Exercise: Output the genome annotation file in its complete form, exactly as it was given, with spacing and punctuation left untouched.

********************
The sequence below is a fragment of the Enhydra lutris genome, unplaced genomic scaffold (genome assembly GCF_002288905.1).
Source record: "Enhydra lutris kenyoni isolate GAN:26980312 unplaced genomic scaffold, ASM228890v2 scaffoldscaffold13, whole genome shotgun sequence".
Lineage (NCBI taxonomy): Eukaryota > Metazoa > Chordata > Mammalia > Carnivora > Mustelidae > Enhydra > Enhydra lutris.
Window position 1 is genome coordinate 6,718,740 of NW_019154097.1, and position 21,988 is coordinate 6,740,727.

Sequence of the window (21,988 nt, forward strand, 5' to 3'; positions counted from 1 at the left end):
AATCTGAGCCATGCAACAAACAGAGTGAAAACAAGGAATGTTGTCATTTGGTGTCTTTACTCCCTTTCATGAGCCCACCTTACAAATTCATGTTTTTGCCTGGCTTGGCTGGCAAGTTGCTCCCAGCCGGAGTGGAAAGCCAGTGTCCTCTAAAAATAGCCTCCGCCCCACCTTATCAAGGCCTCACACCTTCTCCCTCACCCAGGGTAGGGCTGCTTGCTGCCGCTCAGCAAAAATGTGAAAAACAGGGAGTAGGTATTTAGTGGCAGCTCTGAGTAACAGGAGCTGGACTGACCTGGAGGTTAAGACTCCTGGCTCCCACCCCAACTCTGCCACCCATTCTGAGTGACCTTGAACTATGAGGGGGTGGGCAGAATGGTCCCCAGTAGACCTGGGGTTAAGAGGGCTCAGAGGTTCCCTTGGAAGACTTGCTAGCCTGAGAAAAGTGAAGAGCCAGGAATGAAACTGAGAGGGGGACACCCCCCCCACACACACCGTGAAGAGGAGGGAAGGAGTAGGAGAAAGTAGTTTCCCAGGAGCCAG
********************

The sequence below is a fragment of the Enhydra lutris genome, unplaced genomic scaffold (genome assembly GCF_002288905.1).
Source record: "Enhydra lutris kenyoni isolate GAN:26980312 unplaced genomic scaffold, ASM228890v2 scaffoldscaffold13, whole genome shotgun sequence".
Lineage (NCBI taxonomy): Eukaryota > Metazoa > Chordata > Mammalia > Carnivora > Mustelidae > Enhydra > Enhydra lutris.
Window position 1 is genome coordinate 6,718,740 of NW_019154097.1, and position 21,988 is coordinate 6,740,727.

Sequence of the window (21,988 nt, forward strand, 5' to 3'; positions counted from 1 at the left end):
AATCTGAGCCATGCAACAAACAGAGTGAAAACAAGGAATGTTGTCATTTGGTGTCTTTACTCCCTTTCATGAGCCCACCTTACAAATTCATGTTTTTGCCTGGCTTGGCTGGCAAGTTGCTCCCAGCCGGAGTGGAAAGCCAGTGTCCTCTAAAAATAGCCTCCGCCCCACCTTATCAAGGCCTCACACCTTCTCCCTCACCCAGGGTAGGGCTGCTTGCTGCCGCTCAGCAAAAATGTGAAAAACAGGGAGTAGGTATTTAGTGGCAGCTCTGAGTAACAGGAGCTGGACTGACCTGGAGGTTAAGACTCCTGGCTCCCACCCCAACTCTGCCACCCATTCTGAGTGACCTTGAACTATGAGGGGGTGGGCAGAATGGTCCCCAGTAGACCTGGGGTTAAGAGGGCTCAGAGGTTCCCTTGGAAGACTTGCTAGCCTGAGAAAAGTGAAGAGCCAGGAATGAAACTGAGAGGGGGACACCCCCCCCACACACACCGTGAAGAGGAGGGAAGGAGTAGGAGAAAGTAGTTTCCCAGGAGCCAG